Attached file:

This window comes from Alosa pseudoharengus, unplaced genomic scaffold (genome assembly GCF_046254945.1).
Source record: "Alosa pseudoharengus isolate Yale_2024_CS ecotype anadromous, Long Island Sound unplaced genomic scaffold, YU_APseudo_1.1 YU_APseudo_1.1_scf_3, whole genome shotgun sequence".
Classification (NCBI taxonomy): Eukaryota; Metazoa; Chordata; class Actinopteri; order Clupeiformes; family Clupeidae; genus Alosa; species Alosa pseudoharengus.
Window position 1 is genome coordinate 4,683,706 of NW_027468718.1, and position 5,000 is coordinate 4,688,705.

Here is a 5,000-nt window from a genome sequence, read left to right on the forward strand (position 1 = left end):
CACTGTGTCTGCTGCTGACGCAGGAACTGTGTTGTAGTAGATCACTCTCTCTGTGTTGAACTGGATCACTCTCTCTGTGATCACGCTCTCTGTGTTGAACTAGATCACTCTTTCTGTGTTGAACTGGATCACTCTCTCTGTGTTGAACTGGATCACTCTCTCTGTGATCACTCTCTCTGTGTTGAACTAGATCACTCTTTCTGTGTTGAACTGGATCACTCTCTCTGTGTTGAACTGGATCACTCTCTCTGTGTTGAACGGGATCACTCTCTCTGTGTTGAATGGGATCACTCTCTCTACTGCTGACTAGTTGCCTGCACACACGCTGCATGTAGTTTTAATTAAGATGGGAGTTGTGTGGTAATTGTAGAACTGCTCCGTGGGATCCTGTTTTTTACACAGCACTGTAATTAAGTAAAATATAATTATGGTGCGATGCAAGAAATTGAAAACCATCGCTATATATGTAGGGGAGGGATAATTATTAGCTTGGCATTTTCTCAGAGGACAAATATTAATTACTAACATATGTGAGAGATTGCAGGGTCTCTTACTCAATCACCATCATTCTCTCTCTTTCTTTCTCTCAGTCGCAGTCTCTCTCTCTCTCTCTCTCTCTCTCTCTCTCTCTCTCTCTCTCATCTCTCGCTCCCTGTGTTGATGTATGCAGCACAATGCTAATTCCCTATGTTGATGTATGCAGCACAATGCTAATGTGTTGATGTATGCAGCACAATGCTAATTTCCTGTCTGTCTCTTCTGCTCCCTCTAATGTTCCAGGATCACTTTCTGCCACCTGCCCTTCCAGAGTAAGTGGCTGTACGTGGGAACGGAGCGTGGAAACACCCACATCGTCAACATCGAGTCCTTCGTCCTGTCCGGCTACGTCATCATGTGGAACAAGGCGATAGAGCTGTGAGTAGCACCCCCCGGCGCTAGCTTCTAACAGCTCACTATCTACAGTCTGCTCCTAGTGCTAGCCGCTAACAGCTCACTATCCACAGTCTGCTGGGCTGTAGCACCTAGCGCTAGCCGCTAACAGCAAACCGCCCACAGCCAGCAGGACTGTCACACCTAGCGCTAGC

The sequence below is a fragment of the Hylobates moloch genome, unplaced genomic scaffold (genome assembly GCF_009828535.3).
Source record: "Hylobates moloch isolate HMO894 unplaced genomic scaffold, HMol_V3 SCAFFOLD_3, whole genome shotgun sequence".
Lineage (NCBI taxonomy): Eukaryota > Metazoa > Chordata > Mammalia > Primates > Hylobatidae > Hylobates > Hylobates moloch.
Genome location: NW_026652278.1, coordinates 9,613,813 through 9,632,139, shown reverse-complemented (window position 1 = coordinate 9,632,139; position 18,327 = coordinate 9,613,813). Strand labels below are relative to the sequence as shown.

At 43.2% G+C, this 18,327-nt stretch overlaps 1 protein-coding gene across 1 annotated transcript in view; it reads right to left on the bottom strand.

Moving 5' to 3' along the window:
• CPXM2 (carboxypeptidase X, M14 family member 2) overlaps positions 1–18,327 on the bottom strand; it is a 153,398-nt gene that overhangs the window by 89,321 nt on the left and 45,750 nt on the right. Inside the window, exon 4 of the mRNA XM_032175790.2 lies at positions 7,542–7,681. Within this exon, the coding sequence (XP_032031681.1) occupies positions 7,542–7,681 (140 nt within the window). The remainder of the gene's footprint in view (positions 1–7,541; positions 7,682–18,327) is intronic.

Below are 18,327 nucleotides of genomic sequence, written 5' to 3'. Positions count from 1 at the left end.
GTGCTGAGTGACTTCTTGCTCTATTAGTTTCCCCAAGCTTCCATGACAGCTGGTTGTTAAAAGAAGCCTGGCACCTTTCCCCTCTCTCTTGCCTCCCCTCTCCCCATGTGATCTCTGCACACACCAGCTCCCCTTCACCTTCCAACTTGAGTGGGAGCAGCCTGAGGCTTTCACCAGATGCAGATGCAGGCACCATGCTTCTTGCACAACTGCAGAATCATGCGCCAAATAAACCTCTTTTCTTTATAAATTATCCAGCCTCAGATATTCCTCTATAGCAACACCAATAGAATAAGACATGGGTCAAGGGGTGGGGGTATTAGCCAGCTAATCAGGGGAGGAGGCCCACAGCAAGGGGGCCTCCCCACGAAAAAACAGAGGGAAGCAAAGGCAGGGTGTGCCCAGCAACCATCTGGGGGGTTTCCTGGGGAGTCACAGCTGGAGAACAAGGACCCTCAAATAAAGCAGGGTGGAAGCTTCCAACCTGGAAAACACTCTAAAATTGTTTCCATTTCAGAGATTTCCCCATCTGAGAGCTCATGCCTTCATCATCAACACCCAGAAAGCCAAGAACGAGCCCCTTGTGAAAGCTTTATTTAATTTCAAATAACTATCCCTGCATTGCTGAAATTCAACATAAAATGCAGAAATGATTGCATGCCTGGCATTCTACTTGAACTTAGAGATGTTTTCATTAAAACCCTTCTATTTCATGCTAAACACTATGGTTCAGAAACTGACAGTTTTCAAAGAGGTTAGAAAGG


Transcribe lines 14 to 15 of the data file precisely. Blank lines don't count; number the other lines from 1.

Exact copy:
Below are 18,327 nucleotides of genomic sequence, written 5' to 3'. Positions count from 1 at the left end.
GTGCTGAGTGACTTCTTGCTCTATTAGTTTCCCCAAGCTTCCATGACAGCTGGTTGTTAAAAGAAGCCTGGCACCTTTCCCCTCTCTCTTGCCTCCCCTCTCCCCATGTGATCTCTGCACACACCAGCTCCCCTTCACCTTCCAACTTGAGTGGGAGCAGCCTGAGGCTTTCACCAGATGCAGATGCAGGCACCATGCTTCTTGCACAACTGCAGAATCATGCGCCAAATAAACCTCTTTTCTTTATAAATTATCCAGCCTCAGATATTCCTCTATAGCAACACCAATAGAATAAGACATGGGTCAAGGGGTGGGGGTATTAGCCAGCTAATCAGGGGAGGAGGCCCACAGCAAGGGGGCCTCCCCACGAAAAAACAGAGGGAAGCAAAGGCAGGGTGTGCCCAGCAACCATCTGGGGGGTTTCCTGGGGAGTCACAGCTGGAGAACAAGGACCCTCAAATAAAGCAGGGTGGAAGCTTCCAACCTGGAAAACACTCTAAAATTGTTTCCATTTCAGAGATTTCCCCATCTGAGAGCTCATGCCTTCATCATCAACACCCAGAAAGCCAAGAACGAGCCCCTTGTGAAAGCTTTATTTAATTTCAAATAACTATCCCTGCATTGCTGAAATTCAACATAAAATGCAGAAATGATTGCATGCCTGGCATTCTACTTGAACTTAGAGATGTTTTCATTAAAACCCTTCTATTTCATGCTAAACACTATGGTTCAGAAACTGACAGTTTTCAAAGAGGTTAGAAAGG